He glared round the room, as if trying to wrest the secret from its inanimate contents.

“Mr. Stone says that walls have tongues. I believe it, an’ I know these walls are jest yellin’ the truth at me, an’ yet, I’m so soul-deef I can’t make out their lingo! Well, let’s make a stab at it. Mr. Stone, I’ll lay you that knife is in some drawer or cubbid in this here very room.”

“Maybe, Fibsy,” said Stone, cheerfully. “Where shall we look first?”

“All over.” And Fibsy darted to a wardrobe and began feeling among the gowns and wraps hanging there. With a touch as light as a pickpocket’s he slid his lightning-like fingers through the folds of silk and tulle, and turned back with a disappointed air.

“Frisked the whole pack; nothin’ doin’,” he grumbled. “But don’t give up the ship.”

We didn’t. Having something definite to do, we did it thoroughly, and two men and a boy fingered every one of Vicky Van’s available belongings in an amazingly short space of time.

“Now for this chest,” said Fibsy, indicating a large low box on rollers that he pulled out from under the couch.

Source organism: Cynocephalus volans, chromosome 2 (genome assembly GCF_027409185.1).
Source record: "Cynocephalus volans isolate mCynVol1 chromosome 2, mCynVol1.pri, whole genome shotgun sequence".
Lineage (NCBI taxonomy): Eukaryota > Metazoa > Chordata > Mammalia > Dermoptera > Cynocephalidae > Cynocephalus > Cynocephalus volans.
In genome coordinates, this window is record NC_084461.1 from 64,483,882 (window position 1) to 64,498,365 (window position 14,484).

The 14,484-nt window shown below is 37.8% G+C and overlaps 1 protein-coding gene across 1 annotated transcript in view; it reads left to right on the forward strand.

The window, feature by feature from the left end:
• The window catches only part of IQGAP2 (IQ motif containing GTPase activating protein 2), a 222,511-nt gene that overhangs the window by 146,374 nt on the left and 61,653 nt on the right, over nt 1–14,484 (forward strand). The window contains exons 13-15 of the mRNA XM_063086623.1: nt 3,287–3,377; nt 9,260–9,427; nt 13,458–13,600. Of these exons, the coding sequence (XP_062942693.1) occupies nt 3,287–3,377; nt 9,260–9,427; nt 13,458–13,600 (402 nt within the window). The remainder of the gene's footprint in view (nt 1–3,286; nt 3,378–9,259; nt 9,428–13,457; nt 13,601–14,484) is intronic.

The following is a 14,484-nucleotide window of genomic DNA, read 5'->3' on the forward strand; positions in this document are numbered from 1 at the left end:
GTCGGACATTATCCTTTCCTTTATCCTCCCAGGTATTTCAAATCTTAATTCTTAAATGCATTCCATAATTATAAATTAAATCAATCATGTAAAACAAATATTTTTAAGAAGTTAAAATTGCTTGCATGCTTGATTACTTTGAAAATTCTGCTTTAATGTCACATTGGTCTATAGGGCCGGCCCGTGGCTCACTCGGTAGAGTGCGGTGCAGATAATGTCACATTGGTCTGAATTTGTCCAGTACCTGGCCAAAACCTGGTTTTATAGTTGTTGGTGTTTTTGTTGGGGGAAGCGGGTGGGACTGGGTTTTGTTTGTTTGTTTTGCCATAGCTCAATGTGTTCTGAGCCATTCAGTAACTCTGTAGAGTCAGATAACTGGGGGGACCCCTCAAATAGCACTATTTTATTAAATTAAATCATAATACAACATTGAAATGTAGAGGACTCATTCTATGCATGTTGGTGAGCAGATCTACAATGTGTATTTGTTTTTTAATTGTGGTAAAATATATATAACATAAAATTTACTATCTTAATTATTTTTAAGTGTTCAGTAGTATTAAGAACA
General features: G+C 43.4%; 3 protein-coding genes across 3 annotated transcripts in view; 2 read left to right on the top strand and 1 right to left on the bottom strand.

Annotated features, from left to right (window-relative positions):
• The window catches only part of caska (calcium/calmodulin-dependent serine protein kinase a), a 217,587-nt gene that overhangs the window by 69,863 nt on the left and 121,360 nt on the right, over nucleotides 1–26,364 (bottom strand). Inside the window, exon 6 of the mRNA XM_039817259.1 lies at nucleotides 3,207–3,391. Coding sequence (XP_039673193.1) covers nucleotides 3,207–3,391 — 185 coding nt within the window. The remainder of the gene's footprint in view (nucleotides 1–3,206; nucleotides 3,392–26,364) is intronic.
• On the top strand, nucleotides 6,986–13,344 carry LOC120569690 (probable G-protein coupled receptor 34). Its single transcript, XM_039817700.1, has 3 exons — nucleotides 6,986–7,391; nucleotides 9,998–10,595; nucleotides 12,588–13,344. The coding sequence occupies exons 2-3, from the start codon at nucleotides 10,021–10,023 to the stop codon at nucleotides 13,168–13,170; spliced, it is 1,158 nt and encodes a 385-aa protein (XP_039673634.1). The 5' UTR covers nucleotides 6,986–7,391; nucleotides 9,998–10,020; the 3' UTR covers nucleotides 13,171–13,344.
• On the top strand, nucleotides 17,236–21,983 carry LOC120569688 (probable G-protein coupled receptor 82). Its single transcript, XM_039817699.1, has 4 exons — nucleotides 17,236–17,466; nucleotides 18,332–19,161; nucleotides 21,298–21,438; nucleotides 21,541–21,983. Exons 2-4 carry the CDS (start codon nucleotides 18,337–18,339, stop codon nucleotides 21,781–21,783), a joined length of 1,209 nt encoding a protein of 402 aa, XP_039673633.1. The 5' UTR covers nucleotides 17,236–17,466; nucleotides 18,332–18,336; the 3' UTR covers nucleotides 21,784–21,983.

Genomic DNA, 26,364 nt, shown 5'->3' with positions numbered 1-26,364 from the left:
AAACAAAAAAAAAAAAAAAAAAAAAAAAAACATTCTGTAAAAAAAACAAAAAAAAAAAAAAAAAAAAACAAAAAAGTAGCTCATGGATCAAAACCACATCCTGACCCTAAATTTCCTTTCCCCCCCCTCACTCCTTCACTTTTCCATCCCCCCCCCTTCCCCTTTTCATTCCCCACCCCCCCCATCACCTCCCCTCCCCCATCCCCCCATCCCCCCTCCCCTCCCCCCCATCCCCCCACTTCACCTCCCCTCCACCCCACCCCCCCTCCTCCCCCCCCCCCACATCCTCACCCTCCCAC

It was locked, but Stone picked it open, and threw back the cover. At the bottom of it, beneath several other gowns, we found the costume Vicky had worn the night of the murder!

“My good land!” ejaculated Fibsy, “the gold-fringed rig! Ain’t it classy!”

Stone lifted out the dress, heavy with its weight of gold beads, and held it up to view. On the flounces were stains of blood! And from the wrinkled folds fell, with a clatter to the floor, the missing carving-knife!

I stooped to pick up the knife.

“‘Scuse me, Mr. Calhoun,” cried Fibsy, grasping my hand, “don’t touch it! Finger prints, you know!”

“Right, boy!” and Stone nodded, approvingly. “Pick it up, Fibsy.”